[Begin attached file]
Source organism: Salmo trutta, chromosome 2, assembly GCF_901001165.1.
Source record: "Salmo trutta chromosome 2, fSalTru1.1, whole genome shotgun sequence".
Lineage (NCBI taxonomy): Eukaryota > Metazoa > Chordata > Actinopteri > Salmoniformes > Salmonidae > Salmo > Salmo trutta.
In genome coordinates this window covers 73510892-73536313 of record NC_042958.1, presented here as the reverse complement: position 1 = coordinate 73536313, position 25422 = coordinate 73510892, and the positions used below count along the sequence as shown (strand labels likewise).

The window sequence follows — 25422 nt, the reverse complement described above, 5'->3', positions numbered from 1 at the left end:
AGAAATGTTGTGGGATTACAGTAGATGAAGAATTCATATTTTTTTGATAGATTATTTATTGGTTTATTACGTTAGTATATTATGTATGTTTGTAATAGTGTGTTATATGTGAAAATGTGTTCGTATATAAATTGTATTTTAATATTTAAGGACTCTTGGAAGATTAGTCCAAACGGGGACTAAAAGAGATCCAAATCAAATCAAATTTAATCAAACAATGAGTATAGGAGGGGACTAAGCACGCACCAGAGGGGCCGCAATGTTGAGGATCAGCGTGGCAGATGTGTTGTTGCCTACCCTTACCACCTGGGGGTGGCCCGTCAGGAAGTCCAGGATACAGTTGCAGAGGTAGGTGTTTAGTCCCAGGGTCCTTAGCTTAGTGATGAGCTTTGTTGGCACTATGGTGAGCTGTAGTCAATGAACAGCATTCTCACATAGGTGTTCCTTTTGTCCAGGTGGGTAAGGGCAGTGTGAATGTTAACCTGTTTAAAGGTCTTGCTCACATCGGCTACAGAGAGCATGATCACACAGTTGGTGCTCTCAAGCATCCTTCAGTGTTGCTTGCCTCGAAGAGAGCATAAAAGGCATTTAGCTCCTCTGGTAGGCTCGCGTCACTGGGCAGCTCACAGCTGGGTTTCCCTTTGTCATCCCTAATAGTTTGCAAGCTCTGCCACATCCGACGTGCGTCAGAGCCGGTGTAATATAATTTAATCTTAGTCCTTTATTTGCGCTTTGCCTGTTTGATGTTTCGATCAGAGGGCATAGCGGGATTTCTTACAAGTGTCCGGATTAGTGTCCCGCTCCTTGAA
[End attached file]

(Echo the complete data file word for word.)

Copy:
Source organism: Salmo trutta, chromosome 2, assembly GCF_901001165.1.
Source record: "Salmo trutta chromosome 2, fSalTru1.1, whole genome shotgun sequence".
Lineage (NCBI taxonomy): Eukaryota > Metazoa > Chordata > Actinopteri > Salmoniformes > Salmonidae > Salmo > Salmo trutta.
In genome coordinates this window covers 73510892-73536313 of record NC_042958.1, presented here as the reverse complement: position 1 = coordinate 73536313, position 25422 = coordinate 73510892, and the positions used below count along the sequence as shown (strand labels likewise).

The window sequence follows — 25422 nt, the reverse complement described above, 5'->3', positions numbered from 1 at the left end:
AGAAATGTTGTGGGATTACAGTAGATGAAGAATTCATATTTTTTTGATAGATTATTTATTGGTTTATTACGTTAGTATATTATGTATGTTTGTAATAGTGTGTTATATGTGAAAATGTGTTCGTATATAAATTGTATTTTAATATTTAAGGACTCTTGGAAGATTAGTCCAAACGGGGACTAAAAGAGATCCAAATCAAATCAAATTTAATCAAACAATGAGTATAGGAGGGGACTAAGCACGCACCAGAGGGGCCGCAATGTTGAGGATCAGCGTGGCAGATGTGTTGTTGCCTACCCTTACCACCTGGGGGTGGCCCGTCAGGAAGTCCAGGATACAGTTGCAGAGGTAGGTGTTTAGTCCCAGGGTCCTTAGCTTAGTGATGAGCTTTGTTGGCACTATGGTGAGCTGTAGTCAATGAACAGCATTCTCACATAGGTGTTCCTTTTGTCCAGGTGGGTAAGGGCAGTGTGAATGTTAACCTGTTTAAAGGTCTTGCTCACATCGGCTACAGAGAGCATGATCACACAGTTGGTGCTCTCAAGCATCCTTCAGTGTTGCTTGCCTCGAAGAGAGCATAAAAGGCATTTAGCTCCTCTGGTAGGCTCGCGTCACTGGGCAGCTCACAGCTGGGTTTCCCTTTGTCATCCCTAATAGTTTGCAAGCTCTGCCACATCCGACGTGCGTCAGAGCCGGTGTAATATAATTTAATCTTAGTCCTTTATTTGCGCTTTGCCTGTTTGATGTTTCGATCAGAGGGCATAGCGGGATTTCTTACAAGTGTCCGGATTAGTGTCCCGCTCCTTGAA